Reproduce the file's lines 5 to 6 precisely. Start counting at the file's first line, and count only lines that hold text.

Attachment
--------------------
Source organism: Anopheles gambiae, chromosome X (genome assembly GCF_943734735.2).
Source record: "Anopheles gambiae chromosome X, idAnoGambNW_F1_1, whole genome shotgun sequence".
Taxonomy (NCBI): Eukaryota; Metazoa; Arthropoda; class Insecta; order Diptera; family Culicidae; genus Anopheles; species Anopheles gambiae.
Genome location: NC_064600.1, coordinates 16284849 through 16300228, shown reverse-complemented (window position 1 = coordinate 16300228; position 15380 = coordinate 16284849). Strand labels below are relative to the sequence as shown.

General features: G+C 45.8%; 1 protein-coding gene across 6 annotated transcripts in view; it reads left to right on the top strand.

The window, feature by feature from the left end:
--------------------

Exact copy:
General features: G+C 45.8%; 1 protein-coding gene across 6 annotated transcripts in view; it reads left to right on the top strand.

The window, feature by feature from the left end: